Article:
The Christmas season starts in early November. Tips, the ends of balsam tree branches, are sustainably harvested from trees we manage specifically to supply our Christmas wreaths. Overnight temperatures dropped into the 20's in mid October. In order for the waxy coating to form on balsam and other softwood needles, the temperature must be below freezing for three consecutive nights. We're usually watching weather forecasts and hoping for "soon" but this year was an exception. It happened early and for that we're grateful. Temps are unseasonably warm, the mid 50's both night and day this week.
Tips are harvested by snapping them from the branch at the proper point. Chosing the correct spot causes the tree to continue to branch out, adding new tips. We harvest no more than 30% of the usable tips per tree, and we harvest from trees bi-annually. Trees are topped off at 20' to force growth into braches. The top and bottom third of the trees aren't harvestable. The top branches are not large enough and are usually too round. The bottom third of the branches are too flat and sparse. We plan to harvest from each tree for approximately 20 years. At the end of the 20th year the trees will be cut down, leaving only the bottom branches to ring the tree. Of those branches, one will become the lead branch. The rest will be cut. The new lead branch will grow into tree shape and the process starts for one more cycle.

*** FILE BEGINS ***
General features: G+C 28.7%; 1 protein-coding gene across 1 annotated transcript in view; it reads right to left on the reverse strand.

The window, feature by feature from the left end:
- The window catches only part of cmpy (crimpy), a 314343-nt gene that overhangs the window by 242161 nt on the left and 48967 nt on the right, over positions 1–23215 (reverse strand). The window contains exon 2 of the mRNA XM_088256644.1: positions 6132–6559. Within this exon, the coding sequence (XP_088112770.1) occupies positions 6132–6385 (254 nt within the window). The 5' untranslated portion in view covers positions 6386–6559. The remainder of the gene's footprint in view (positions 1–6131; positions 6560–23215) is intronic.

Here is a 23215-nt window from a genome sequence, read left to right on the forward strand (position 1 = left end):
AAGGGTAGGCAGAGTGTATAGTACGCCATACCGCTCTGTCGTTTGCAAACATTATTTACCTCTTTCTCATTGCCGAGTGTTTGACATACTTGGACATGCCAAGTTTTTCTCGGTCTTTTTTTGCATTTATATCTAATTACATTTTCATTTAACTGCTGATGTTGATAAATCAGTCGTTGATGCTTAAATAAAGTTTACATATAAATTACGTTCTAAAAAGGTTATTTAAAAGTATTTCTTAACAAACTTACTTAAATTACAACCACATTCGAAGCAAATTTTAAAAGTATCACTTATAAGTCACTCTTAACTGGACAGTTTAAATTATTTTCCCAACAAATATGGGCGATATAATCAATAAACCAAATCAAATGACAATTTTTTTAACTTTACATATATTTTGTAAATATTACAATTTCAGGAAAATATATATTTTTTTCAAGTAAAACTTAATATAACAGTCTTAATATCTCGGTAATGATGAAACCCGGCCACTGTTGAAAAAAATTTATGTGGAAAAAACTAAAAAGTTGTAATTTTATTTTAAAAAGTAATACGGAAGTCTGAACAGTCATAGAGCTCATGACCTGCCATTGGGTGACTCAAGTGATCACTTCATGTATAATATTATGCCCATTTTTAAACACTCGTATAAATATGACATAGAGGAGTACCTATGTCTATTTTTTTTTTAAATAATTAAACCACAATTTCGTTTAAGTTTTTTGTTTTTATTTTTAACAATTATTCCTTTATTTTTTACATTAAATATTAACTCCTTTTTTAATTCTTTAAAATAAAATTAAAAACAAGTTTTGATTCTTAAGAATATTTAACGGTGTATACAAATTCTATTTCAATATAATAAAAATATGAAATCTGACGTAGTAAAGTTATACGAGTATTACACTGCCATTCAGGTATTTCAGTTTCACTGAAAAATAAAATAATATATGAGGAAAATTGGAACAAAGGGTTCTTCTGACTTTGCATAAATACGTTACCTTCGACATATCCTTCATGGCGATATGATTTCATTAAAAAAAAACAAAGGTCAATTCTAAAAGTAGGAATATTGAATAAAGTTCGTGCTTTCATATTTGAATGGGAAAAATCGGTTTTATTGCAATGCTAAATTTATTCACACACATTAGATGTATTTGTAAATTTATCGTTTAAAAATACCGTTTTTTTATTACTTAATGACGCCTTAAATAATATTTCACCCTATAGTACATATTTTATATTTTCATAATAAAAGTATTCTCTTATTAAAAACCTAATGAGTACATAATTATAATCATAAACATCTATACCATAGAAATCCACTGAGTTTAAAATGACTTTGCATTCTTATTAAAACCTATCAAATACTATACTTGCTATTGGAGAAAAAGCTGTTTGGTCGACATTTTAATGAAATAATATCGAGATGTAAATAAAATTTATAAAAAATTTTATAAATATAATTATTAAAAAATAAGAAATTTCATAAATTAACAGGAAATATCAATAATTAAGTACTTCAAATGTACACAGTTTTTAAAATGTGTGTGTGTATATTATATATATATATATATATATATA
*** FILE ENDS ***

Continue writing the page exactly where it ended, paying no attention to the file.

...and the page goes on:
Wreath season is one of our favorite times of year. While the greens growing in greenhouses are slowing, greens going into Christmas wreaths is picking up speed.